Some sailors use a flat-cut headsail as a storm sail and others a reefed roller genoa. The latter is generally not recommended. Since it’s not flat, the roller genoa can become baggy when the sail’s draft moves. This can also make your sailboat heel.

To lift your storm sail when needed, use a halyard. Your storm sail should be sheeted so it’s in a close-haul position. Jot down where the sail’s track is so you can determine pennant length at the stay base. When bad weather calls for you to use your storm sail, you can then connect your pennant to your stay base, hoisting your storm sail when you do. 

The International Security Assistance Force or ISAF has published a set of rules known as the Offshore Special Regulations for Storm and Heavy Weather Sails. The rules encompass your sailboat’s storm sail, so keep these in mind when using the sail:

  • Cut the luff by almost half (40 percent) when raising a reefed mainsail instead of a trysail.
  • Measure the foretriangle to height squared. Then, ensure your staysail, also known as a heavy-weather jib, doesn’t exceed that height squared by more than 13.5 percent.
  • You also need to know your forestay length, as the luff can’t be more than 65 percent of it.
  • Calculate your foretriangle in height squared, then confirm your storm jib isn’t more than five percent of that.
  • You must be able to sheet your trysail without the boom. 
  • The boom length by the luff length must be larger than the trysail, which needs an area less than 17.5 percent.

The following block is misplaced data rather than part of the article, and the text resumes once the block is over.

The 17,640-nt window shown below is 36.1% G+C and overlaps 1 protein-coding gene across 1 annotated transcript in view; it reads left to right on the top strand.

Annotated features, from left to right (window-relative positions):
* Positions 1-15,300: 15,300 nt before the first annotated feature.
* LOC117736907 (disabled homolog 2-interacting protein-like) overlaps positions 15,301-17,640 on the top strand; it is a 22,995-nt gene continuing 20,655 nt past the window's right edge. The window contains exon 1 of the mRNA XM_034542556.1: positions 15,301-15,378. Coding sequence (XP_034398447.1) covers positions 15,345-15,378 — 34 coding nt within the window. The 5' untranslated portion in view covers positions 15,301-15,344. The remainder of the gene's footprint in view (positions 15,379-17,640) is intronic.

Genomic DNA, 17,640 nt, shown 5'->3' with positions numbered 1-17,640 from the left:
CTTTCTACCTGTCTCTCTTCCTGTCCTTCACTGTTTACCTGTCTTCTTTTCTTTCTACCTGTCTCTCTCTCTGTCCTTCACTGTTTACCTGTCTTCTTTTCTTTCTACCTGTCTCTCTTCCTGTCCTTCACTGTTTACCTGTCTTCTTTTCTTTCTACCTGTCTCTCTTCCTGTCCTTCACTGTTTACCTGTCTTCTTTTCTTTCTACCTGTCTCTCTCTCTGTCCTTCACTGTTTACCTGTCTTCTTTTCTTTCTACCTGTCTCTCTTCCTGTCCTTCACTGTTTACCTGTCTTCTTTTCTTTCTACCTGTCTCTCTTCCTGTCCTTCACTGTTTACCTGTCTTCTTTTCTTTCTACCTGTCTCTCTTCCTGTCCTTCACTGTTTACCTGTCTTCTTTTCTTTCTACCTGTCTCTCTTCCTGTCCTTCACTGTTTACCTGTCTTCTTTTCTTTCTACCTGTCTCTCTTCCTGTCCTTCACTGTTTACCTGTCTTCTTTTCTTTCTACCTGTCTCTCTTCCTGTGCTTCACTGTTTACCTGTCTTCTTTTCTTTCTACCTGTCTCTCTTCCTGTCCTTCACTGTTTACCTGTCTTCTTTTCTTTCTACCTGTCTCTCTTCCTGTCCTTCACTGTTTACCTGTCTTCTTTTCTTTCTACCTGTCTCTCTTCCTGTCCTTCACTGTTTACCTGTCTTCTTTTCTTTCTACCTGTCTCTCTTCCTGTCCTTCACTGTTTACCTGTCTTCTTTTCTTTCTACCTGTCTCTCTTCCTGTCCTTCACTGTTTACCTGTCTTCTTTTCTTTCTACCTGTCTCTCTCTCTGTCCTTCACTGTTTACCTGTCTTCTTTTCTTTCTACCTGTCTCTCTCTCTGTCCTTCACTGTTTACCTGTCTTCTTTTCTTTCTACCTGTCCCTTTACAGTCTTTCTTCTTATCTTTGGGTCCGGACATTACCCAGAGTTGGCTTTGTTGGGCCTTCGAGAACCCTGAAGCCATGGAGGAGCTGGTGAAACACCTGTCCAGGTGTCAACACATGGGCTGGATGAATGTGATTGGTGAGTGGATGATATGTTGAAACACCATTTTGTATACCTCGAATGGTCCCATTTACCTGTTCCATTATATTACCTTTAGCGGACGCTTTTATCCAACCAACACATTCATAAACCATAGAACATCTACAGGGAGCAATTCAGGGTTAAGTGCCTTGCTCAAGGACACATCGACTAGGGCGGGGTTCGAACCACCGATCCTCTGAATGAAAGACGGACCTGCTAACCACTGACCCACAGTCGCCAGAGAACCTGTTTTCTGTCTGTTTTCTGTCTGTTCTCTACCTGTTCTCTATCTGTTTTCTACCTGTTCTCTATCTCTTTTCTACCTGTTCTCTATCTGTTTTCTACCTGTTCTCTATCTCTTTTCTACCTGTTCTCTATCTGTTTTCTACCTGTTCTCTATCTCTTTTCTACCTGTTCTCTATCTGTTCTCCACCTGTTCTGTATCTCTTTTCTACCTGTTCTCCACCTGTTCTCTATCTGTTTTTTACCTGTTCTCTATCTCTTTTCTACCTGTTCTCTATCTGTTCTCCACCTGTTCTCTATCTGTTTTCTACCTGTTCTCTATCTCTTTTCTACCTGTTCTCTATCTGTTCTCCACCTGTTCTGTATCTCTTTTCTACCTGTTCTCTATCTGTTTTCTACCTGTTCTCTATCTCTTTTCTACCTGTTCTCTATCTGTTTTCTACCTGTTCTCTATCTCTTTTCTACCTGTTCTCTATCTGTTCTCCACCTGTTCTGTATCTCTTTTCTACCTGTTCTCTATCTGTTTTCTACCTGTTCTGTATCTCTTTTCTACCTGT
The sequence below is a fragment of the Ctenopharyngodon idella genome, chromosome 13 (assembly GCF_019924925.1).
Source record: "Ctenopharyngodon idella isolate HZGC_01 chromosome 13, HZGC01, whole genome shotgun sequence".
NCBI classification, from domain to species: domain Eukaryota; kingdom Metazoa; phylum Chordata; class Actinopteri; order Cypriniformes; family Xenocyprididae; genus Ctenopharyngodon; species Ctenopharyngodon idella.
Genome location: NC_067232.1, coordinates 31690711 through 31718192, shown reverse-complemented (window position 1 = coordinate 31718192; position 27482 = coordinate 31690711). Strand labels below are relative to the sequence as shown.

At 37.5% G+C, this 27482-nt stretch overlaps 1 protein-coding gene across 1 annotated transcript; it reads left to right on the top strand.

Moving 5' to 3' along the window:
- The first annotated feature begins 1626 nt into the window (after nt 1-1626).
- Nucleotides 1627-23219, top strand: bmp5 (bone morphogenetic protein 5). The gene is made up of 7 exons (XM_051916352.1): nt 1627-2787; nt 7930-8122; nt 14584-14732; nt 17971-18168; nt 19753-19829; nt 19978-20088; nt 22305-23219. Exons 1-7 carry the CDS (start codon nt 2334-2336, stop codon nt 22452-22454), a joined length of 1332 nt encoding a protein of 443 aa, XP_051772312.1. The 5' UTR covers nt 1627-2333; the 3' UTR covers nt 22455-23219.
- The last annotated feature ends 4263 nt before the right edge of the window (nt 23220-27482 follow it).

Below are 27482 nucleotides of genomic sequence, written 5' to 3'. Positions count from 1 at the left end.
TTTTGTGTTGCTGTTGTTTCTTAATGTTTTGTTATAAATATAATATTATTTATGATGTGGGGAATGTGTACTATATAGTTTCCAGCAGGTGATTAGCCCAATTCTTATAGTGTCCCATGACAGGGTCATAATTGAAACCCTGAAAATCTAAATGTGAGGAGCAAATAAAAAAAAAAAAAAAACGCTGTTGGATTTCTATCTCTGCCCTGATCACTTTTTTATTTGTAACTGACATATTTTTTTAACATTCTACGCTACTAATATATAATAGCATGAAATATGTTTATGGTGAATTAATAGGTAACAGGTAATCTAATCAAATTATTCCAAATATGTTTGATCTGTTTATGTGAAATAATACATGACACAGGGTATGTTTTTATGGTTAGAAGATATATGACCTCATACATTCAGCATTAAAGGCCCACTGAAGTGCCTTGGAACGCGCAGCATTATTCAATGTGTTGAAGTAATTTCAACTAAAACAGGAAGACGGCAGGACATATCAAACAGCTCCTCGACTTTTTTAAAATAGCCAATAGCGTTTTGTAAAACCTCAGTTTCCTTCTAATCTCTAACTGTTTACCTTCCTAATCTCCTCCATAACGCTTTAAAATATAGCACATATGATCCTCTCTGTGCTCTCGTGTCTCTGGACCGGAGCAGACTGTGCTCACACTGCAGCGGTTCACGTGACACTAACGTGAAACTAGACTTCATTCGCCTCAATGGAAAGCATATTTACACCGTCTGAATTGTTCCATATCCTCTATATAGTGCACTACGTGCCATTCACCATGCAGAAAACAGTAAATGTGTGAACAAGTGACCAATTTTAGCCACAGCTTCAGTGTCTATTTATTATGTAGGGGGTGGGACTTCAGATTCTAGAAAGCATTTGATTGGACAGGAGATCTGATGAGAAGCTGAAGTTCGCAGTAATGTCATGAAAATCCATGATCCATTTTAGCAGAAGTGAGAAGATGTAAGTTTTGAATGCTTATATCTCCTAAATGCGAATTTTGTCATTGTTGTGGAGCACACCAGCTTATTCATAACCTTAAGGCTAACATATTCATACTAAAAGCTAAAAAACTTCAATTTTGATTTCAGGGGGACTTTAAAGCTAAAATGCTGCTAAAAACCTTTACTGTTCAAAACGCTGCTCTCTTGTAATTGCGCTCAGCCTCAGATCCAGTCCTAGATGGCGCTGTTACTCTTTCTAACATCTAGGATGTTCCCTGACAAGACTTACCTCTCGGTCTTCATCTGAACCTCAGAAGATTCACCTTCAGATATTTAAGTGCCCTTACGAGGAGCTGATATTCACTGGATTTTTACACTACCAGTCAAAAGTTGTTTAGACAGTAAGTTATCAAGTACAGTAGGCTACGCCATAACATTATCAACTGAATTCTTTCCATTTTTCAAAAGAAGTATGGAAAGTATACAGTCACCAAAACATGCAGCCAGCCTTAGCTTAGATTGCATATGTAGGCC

• You can’t rely solely on your luff groove when attaching the storm jib.
  • You cannot use a high-tech fiber sail as your storm sail. 

Or Even Heave-to

The third strategy we’d suggest when sailing in a storm is the heave-to. This is a means of stopping your boat, especially in conditions where the air is especially heavy and your sails could use a break. 

If you’ve never done a heave-to before, first, you want to trim your jib so it’s facing the opposite (and yes, the wrong) side it usually does. Next, you want to trim your main, doing so hard. By lashing your helm after that, your sailboat has steerageway. This is just the least amount of speed needed for your helm to work. 

Your sailboat, which moves up to get steerageway, will also go forward. This happens because your jib attempts to put downward pressure on the bow. Your bow then moves away from the wind, allowing the main to fill and propel your sailboat. 

As you move, your lashed helm should move you in the direction of the wind. Your main sail will also soften. That’s when the jib goes into action, moving the bow as it had tried before. Your main sail fills back up so the rudder moves the bow towards the wind.